The case is in federal court on diversity grounds only. We, therefore, look to the Pennsylvania law to guide us. Since, in this case, we deal with foreign operative facts we, of course, look to the Pennsylvania rules of conflict of laws. Klaxon Co. v. Stentor Electric Mfg. Co., 1941, 313 U.S. 487, 61 S.Ct. 1620, 85 L.Ed. 1477. In a case involving a foreign tort, Pennsylvania adopts the usual rule of reference and looks to the place of wrong for the rules to determine liability.[1] Our reference then is to Florida tort law and we apply the Florida decisions insofar as they give us any help with the problems to be settled. Otherwise, we find the Florida law as best we can "from the materials at hand."

We turn, then, to the propositions advanced by the defendant as reasons for reversal.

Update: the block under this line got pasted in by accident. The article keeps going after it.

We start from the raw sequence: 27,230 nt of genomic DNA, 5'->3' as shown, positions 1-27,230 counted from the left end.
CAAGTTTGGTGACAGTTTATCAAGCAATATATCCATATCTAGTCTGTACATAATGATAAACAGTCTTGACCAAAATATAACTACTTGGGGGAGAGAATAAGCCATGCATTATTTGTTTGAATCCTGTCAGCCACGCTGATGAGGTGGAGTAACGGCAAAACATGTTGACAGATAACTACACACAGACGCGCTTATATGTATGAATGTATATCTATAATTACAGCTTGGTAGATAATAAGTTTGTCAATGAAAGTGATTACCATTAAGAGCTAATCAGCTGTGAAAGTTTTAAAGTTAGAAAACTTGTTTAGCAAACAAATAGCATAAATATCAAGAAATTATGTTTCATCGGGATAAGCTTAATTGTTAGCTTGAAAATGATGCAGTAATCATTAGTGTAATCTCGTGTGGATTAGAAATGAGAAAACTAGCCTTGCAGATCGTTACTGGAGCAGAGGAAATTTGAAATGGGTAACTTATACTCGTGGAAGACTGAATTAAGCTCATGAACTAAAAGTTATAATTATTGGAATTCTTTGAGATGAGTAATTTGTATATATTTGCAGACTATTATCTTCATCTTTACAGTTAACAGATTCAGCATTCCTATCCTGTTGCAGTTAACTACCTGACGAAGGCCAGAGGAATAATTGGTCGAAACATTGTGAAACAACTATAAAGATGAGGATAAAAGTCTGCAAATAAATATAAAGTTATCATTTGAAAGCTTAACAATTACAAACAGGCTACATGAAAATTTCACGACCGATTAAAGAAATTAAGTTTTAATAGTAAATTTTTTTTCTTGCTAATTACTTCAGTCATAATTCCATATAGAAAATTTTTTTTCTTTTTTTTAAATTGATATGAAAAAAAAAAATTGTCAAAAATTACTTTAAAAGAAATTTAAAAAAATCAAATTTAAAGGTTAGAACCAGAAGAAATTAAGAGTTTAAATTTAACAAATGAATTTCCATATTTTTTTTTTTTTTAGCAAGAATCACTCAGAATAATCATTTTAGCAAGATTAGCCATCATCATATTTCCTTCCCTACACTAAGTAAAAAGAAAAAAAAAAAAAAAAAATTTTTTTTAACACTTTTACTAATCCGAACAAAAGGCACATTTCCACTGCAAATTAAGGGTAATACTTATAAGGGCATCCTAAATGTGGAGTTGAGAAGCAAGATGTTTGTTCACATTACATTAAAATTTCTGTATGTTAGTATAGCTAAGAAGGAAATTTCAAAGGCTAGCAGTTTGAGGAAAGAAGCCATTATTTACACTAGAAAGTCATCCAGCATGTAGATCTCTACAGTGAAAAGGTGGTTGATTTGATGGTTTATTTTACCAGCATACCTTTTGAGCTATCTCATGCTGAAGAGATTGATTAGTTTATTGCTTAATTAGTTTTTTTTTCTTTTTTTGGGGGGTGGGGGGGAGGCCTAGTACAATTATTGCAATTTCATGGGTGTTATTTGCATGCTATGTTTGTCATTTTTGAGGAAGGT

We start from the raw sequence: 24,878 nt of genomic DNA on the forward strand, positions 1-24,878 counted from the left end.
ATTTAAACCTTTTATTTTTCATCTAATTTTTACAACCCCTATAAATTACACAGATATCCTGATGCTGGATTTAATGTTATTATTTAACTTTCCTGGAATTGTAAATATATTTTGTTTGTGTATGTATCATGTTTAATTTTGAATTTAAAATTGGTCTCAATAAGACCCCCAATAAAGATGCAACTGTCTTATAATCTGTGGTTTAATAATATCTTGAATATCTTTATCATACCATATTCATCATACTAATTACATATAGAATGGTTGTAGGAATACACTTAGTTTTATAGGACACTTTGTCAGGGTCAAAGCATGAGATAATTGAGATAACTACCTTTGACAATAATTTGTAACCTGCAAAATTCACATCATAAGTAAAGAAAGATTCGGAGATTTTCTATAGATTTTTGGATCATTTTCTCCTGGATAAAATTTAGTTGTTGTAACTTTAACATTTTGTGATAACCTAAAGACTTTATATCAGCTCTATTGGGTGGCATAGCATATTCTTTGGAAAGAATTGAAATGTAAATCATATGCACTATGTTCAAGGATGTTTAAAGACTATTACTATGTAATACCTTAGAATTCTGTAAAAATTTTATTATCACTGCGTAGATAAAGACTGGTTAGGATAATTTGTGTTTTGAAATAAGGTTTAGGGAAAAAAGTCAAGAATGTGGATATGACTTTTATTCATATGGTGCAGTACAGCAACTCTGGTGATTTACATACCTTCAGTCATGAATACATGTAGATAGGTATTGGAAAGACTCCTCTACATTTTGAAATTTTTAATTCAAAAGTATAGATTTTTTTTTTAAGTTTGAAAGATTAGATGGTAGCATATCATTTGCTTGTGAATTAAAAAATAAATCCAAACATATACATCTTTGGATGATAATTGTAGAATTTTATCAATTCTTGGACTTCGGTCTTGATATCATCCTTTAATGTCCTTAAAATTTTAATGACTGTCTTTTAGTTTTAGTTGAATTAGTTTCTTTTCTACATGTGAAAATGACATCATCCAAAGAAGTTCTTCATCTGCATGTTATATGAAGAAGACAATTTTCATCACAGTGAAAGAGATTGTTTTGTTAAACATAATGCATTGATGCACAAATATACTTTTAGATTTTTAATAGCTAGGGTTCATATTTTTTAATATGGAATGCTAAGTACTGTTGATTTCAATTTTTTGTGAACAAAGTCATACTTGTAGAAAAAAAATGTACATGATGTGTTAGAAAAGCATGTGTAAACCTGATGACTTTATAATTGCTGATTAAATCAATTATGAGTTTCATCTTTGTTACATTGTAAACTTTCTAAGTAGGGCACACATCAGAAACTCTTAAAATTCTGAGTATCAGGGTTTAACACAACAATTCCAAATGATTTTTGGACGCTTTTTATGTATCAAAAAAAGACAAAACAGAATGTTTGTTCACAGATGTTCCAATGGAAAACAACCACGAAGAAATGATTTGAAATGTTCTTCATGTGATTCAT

1. Defendant says that it is not liable because there is no privity between it and the plaintiff. It acknowledges the existence of the well known case of Mac-Pherson v. Buick Motor Co., 1916, 217 N.Y. 382, 111 N.E. 1050, L.R.A.1916F, 696 Ann.Cas.1916C, 440, but says that while that decision may be applicable to an automobile wheel, it is not applicable to a glass bottle. The defendant misapprehends what has been going on in tort law since that case was decided. Judge Cardozo, in the MacPherson opinion, gathered up the batch of exceptions to the old rule of non-liability which talked in terms of "inherently dangerous," "imminently dangerous," "eminently dangerous," and so on, and restated them as a modern rule of law in terms of duty. It was a landmark decision and was almost immediately followed. The principle found expression in Section 395 of the Restatement of Torts, and has recently been enunciated in a broad and thorough fashion by the Supreme Court of Massachusetts which, for some time, held back from the full acceptance of the growing doctrine.[2] We find nothing in the Florida cases to indicate any lack of acceptance of what is now regarded as the modern rule.[3] Our conclusion upon this point is against the defendant.